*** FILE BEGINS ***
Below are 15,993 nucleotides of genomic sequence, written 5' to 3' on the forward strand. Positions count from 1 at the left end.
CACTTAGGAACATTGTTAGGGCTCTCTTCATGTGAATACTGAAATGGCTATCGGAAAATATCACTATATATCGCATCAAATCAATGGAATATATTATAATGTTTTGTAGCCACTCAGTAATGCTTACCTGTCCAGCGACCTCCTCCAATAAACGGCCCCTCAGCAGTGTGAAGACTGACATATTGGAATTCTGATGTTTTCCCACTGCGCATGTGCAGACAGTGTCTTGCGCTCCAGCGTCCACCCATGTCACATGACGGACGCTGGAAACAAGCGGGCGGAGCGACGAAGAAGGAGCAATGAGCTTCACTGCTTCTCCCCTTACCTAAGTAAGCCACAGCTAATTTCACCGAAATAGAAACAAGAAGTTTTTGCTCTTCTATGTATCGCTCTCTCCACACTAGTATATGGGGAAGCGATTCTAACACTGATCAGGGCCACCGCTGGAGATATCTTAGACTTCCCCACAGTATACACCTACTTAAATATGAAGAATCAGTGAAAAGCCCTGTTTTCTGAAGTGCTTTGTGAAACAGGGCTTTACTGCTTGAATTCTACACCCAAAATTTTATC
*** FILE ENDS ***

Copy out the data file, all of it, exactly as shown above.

Below are 15,993 nucleotides of genomic sequence, written 5' to 3' on the forward strand. Positions count from 1 at the left end.
CACTTAGGAACATTGTTAGGGCTCTCTTCATGTGAATACTGAAATGGCTATCGGAAAATATCACTATATATCGCATCAAATCAATGGAATATATTATAATGTTTTGTAGCCACTCAGTAATGCTTACCTGTCCAGCGACCTCCTCCAATAAACGGCCCCTCAGCAGTGTGAAGACTGACATATTGGAATTCTGATGTTTTCCCACTGCGCATGTGCAGACAGTGTCTTGCGCTCCAGCGTCCACCCATGTCACATGACGGACGCTGGAAACAAGCGGGCGGAGCGACGAAGAAGGAGCAATGAGCTTCACTGCTTCTCCCCTTACCTAAGTAAGCCACAGCTAATTTCACCGAAATAGAAACAAGAAGTTTTTGCTCTTCTATGTATCGCTCTCTCCACACTAGTATATGGGGAAGCGATTCTAACACTGATCAGGGCCACCGCTGGAGATATCTTAGACTTCCCCACAGTATACACCTACTTAAATATGAAGAATCAGTGAAAAGCCCTGTTTTCTGAAGTGCTTTGTGAAACAGGGCTTTACTGCTTGAATTCTACACCCAAAATTTTATC